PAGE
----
It is handy when you know that someone has seen your email or your text or your update or your anything, but actually it is never handy. You’re a writer, you know they’ve seen it, why aren’t they saying anything?
Worse, you’re wrong. They haven’t seen it. They really haven’t seen it. I’ve had this come up with people who tell me they know so-and-so read their email DAYS AGO and so is being rude not replying. Or they NEVER OPENED IT ONCE, same thing. In each case, you don’t know. Maybe they saw the three-line preview on their iPhone and didn’t bother to open the message. Maybe they got eleventy-billion emails that morning and simply didn’t see yours in there.
But none of that matters when the person in question is you. And when the question in question is whether you have read something or you haven’t. You could just let the online world go on its little way, sending out read receipt acknowledgements wherever it may, or you could fight back. Stop it happening.
Lifehacker’s got your back. Read its full feature on how to switch off bleedin’ read receipts in the most popular software around.
The industrial revolution democratized consumption. By rationalizing the production process, things were made vastly cheaper and more plentiful. The average person living in a developed country today has access to more products and services than even royalty did a century ago.
Yet there have been some trade offs. In earlier days, craftsmen created products from start to finish, but now each part of the value chain is now highly specialized. As Leonard Read so aptly pointed out in his 1966 essay, I, Pencil, even the manufacture of a simple writing implement is beyond the reach of a single person.
This has been especially true of design. In the days of craftsmen, each product was a singular event. In an industrial environment, however, a design is repeated thousands or even millions of times. That leaves no room for whim or fancy, because each element is tightly integrated into a massive industrial complex. Errors are profoundly expensive.
Design Is Eating The World – Greg Satell, The Creativity Post (21 October 2014)
Read the full piece.
After 30 years, the original US version of Macworld magazine is to go out of print. It will continue online and the UK version is unaffected, it will still publish a print edition, but Macworld US is gone.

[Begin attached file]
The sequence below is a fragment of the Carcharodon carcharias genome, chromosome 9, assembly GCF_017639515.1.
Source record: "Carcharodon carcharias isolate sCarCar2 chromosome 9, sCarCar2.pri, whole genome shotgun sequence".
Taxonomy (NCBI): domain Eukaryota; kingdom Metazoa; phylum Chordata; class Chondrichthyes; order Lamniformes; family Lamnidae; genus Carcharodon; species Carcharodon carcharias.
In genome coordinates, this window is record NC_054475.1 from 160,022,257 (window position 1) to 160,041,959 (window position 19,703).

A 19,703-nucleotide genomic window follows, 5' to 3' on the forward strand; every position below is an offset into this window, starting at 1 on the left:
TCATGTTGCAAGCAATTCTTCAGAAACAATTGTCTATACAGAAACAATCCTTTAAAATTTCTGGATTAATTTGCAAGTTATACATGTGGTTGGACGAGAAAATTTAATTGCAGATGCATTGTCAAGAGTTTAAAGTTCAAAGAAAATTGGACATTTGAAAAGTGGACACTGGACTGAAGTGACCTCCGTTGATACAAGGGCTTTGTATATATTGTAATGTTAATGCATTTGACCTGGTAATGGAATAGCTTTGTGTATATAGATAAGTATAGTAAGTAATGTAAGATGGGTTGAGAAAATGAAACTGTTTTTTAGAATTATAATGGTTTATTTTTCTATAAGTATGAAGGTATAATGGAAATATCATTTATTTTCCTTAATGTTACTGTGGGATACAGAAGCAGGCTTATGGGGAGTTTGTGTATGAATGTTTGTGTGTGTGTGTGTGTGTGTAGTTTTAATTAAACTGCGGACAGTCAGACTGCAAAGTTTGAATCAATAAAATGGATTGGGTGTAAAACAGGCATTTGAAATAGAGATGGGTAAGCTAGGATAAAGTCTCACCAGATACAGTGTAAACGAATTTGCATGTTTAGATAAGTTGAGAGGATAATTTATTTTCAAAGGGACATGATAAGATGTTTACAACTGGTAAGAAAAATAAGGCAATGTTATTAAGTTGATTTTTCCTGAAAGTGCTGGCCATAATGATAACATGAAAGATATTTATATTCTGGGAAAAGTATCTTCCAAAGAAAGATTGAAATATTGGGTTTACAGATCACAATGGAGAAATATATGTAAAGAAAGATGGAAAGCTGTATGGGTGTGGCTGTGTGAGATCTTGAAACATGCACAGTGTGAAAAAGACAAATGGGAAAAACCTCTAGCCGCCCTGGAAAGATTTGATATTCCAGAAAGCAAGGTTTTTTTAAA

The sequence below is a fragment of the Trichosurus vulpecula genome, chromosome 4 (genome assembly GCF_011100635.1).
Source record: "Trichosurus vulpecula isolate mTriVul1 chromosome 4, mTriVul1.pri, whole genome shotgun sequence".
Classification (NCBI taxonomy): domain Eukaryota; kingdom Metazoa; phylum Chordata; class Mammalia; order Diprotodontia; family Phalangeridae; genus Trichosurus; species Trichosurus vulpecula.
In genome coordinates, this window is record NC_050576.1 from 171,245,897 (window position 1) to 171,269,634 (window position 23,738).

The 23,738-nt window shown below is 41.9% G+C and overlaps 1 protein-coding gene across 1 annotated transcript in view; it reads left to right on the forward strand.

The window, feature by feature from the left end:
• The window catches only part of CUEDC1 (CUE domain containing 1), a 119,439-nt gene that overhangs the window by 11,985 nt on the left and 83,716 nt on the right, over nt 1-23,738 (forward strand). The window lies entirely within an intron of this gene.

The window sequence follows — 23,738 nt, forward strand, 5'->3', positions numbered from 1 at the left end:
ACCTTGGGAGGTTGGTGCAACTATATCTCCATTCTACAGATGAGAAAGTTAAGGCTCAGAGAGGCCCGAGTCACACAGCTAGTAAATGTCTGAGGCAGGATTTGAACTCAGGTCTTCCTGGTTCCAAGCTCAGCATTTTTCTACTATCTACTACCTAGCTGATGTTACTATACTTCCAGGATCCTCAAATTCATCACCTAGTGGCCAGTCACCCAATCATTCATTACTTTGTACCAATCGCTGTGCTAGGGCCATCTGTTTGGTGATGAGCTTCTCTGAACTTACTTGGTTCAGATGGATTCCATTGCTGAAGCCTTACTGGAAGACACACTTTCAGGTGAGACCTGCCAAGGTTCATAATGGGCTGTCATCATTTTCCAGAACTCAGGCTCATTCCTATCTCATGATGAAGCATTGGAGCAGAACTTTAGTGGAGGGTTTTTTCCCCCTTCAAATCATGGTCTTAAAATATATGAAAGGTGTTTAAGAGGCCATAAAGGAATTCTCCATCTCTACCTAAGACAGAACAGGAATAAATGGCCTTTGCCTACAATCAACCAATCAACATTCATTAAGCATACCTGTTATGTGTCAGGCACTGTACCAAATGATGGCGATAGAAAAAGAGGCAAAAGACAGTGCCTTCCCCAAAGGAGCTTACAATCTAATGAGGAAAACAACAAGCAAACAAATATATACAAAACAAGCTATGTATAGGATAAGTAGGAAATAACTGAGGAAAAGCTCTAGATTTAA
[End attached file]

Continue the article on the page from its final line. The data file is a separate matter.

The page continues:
I’ve never written for the US one but I did have a column for a spell in the UK edition. It feels like another me from another life but it was there. So strange to think of that now.
Back when I was in computer magazines for a living, there was always rivalry between Macworld and MacUser. What I didn’t understand until right now when I looked it up – or maybe I’d just forgotten, it is a long time ago – is that MacUser began as a UK title. The title was then licensed to a US company and later, when that firm got out of the magazine business, another firm took it on. But they had also taken on Macworld and they weren’t going to keep both running. So whatever was Macworld US and whatever was MacUser US merged operations together and became Macworld.
But I worked for that US company. Ziff Davis. Long gone from magazines, which in some ways now seems prescient, it had a big advantage that even as I worked in the London office, I could request a copy of US magazines. I would request the US MacUser.
Back then, it was such a good read that I’d request it and I’d keep it. I remember moving house and having to decide the fate of many years’ worth off MacUser issues.
I can scare remember the days of having to wait a month for news and there is no magazine now that I regularly read.
I miss that experience. And as sad as I was when I learnt that my old mag, PC Direct, had closed down, tonight I am just that little bit sadder because MacUser as was, Macworld as it became, was just a damn good read for a long time.